The Language of Risk – FDA’s Evolution of Thought

How does the average patient assess the risk of a medical product when deciding whether or not to seek it out?

This month, FDA released a new draft guidance document entitled “Brief Summary and Adequate Directions for Use: Disclosing Risk Information in Consumer-Directed Print Advertisements and Promotional Labeling for Human Prescription Drug Products” which revised a 2004 draft guidance – “Brief Summary: Disclosing Risk Information in Consumer-Directed Print Advertisements“.

Regulations require that when companies produce promotional materials that the risk information be included.  This was referred to as the Brief Summary. To fulfill this requirement, manufacturers often included the entire risk related sections of the package insert – which could be lengthy and which are written at a very high level of medical understanding which the agency has come to conclude was not of great utility due to the fact that patients/consumers were really not that likely to read, consume and understand the contents. In addition, the information included was voluminous, containing a good deal of detail. Therefore while it technically complied with regulation, it did not meet the objective – which was to inform the patient/consumer.

With the revised guidance, FDA provided new thinking on the “Consumer Brief Summary” – creating a pathway for risk information to be presented in a more consumer-friendly method with more relevance and less detailed information by focusing on the most important information and leaving out the exhaustive profile of the risk.

FDA believes that the brief summary should focus on the most important risk information rather than an exhaustive list of risks and that the information should be presented in a way most likely to be understood by consumers. Thus, FDA strongly recommends against the use of the traditional approach to fulfill the brief summary requirement in consumer-directed advertisements, an approach in which risk-rlated sections ofthe PI are presented verbatim, often in small font….Furthermore, the risk information int he PI sometimes includes lengthy lists of all possible adverse events. In general, FDA believes that exhaustive lists that include even minor risks detract from, and make it difficult for, consumers to comprehend and retain information about the more important risks.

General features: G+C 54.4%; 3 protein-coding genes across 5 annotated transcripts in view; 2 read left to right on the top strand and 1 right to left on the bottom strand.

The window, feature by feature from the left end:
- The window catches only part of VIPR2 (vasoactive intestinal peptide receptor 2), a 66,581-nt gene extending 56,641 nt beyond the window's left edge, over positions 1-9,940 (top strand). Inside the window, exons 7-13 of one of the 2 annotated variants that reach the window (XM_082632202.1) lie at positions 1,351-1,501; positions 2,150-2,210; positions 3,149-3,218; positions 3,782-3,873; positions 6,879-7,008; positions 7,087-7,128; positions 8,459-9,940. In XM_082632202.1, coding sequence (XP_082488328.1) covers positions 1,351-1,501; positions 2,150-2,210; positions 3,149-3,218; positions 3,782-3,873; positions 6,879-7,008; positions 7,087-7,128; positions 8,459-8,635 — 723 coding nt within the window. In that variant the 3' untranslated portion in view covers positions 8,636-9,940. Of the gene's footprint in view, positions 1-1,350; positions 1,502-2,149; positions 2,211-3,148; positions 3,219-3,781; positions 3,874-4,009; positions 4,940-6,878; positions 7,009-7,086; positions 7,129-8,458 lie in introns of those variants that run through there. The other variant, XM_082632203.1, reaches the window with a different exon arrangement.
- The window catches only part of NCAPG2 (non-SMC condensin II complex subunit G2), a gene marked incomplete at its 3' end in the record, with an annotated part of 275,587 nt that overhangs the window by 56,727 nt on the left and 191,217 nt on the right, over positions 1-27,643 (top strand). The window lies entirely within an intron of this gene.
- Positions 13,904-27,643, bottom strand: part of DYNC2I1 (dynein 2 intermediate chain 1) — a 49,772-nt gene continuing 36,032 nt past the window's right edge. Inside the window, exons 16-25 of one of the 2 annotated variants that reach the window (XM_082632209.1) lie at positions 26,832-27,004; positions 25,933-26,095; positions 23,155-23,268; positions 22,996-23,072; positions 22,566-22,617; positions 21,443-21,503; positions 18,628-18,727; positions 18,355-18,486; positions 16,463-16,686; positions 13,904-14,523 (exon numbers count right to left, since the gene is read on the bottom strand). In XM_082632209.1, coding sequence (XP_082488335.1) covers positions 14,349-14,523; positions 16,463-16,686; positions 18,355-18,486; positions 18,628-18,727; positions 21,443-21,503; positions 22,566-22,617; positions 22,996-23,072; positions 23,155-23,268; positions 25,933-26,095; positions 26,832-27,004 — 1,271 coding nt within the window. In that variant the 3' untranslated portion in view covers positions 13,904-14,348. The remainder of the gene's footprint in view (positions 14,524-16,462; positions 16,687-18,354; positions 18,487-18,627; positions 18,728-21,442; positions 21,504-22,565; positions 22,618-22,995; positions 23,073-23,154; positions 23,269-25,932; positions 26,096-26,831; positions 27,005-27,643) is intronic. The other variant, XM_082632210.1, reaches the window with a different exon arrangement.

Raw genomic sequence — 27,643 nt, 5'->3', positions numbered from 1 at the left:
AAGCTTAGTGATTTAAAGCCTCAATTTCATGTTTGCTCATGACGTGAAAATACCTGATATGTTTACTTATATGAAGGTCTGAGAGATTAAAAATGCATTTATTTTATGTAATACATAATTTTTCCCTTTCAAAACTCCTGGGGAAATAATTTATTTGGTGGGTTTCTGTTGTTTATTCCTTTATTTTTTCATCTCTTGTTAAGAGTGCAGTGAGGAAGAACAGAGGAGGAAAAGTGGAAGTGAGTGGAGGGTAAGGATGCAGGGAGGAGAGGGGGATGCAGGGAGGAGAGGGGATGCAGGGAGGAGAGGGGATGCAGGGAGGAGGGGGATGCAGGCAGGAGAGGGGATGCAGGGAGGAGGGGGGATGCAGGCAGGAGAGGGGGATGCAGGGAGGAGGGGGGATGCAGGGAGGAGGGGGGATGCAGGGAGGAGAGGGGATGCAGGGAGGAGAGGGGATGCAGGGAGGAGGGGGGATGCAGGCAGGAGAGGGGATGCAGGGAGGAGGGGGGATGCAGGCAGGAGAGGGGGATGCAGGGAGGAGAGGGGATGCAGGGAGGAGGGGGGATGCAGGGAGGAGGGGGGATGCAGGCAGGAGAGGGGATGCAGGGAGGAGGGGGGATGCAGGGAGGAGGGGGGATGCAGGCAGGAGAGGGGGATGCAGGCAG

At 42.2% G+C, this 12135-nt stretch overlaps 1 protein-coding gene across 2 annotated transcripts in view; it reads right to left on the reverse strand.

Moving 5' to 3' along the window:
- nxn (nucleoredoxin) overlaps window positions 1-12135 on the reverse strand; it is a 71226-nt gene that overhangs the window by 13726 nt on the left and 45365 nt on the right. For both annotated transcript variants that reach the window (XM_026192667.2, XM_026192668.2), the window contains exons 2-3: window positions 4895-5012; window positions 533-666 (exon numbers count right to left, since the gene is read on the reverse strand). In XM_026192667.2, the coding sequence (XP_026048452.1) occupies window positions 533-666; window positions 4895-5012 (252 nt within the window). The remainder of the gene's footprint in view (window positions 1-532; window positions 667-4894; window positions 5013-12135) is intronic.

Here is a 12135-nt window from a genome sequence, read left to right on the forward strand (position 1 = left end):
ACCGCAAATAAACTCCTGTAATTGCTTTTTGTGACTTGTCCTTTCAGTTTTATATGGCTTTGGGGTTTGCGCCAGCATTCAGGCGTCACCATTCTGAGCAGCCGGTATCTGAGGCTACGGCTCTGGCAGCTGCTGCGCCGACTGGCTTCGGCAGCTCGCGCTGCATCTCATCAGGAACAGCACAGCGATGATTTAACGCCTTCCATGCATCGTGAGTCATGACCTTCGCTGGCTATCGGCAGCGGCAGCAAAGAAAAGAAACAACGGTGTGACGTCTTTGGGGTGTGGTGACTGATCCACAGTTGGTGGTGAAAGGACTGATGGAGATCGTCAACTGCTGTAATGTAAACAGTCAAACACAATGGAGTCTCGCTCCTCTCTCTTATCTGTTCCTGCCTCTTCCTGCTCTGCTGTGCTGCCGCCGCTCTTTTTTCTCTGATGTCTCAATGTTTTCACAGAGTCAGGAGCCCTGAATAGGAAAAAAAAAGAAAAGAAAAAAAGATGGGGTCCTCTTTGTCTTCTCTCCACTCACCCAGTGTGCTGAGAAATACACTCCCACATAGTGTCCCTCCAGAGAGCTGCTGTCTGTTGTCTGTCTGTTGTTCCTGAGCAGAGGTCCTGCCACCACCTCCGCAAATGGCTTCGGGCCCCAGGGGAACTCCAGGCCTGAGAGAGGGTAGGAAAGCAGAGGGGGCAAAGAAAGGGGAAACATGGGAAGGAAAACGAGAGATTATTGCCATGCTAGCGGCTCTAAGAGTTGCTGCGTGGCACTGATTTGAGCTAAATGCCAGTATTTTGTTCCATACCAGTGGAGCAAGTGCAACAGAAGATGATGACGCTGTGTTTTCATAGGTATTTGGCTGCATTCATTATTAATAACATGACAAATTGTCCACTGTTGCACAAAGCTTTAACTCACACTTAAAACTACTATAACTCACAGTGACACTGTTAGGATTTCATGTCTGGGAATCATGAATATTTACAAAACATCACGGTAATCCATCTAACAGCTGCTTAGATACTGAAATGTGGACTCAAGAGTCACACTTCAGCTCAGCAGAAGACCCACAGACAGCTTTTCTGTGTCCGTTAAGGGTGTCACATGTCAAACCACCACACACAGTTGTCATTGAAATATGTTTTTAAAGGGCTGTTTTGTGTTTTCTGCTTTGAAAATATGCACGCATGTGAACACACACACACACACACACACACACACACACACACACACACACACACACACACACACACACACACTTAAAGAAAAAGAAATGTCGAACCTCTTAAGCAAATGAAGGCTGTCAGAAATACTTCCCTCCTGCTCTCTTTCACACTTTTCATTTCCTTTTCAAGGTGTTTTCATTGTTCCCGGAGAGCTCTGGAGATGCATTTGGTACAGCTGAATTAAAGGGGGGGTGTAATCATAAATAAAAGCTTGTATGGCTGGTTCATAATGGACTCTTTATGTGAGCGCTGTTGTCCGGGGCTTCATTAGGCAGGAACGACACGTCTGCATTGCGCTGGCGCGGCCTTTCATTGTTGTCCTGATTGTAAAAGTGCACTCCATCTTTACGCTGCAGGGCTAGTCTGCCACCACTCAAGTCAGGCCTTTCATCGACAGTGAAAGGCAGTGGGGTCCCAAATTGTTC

The draft guidance is specific to prescription drugs, but appears to reveal an underlying shift of thinking by the agency to which we were perhaps given a prelude when the agency released its draft guidance “Internet and Social Media Platforms with Character Space Limitations – Presenting Risk Information for Prescription Drugs and Medical Devices” in which FDA enunciated the policy that the most important and essential risk elements could be profiled in linked material, but that the platform in which there was a character-space limitation (for all intents and purposes – a tweet or an online advert) could make reference to the material deemed most pertinent, i.e., contraindications, boxed warnings, etc.

In the new guidance, FDA makes clear that it will not object if a firm does not include “each specific side effect and contraindication” from the package insert (PI) and then lays out the pathway by which a firm can supply risk information without the full PI which in part, includes:

  • Avoiding medical jargon and devise reading level to apply to large consumer population;
  • Using headlines and subheadings to denote important information;
  • Information addressing the following should be included:
    • Boxed Warning
    • All contraindications
    • Certain information regarding Warnings and Precautions
      • the most clinically significant information from the Warnings and Precautions sections of the PI
      • information that would affect a decision to prescribe or take a drug
      • monitoring or laboratory tests that may be needed
      • special precautions not set forth in other parts of the PI
      • measures that can be taken to mitigate or prevent harm
    • Most frequently occurring adverse reactions
    • If a product has more than one indication, then it should be included for each indication, even if the promotional material is limited to a particular indication and listed in the same order as the PI
    • Clinically significant drug interactions

Because the information that will be presented in this new version will not be comprehensive, FDA wants this Consumer Brief Summary to include reference to that fact and to link the consumer back to the fuller information. The guidance also provides suggestions for formats for the new information. (Note, this is not a comprehensive overview of the requirements contained in the draft guidance and all are encouraged to read it in its entirety.)

One may wonder what impact, if any, this guidance may have in other areas of promotional speech. It is reasonable to assume that given the guidelines contained in the draft guidance on character space limitations and in this guidance that FDA is moving down a path whereby abbreviated versions of risk information are, under select circumstances, acceptable and even at times preferable. Time will tell.

With respect to this particular draft guidance, the comments section is currently open. It remains to be seen how this guidance will be put into place once comments are considered. It does not appear that comments have so far been received. Also how FDA’s OPDP enforcement – which has been on a low volume scale – chooses to further clarify FDA’s outlook on what information gets included in what type of format.

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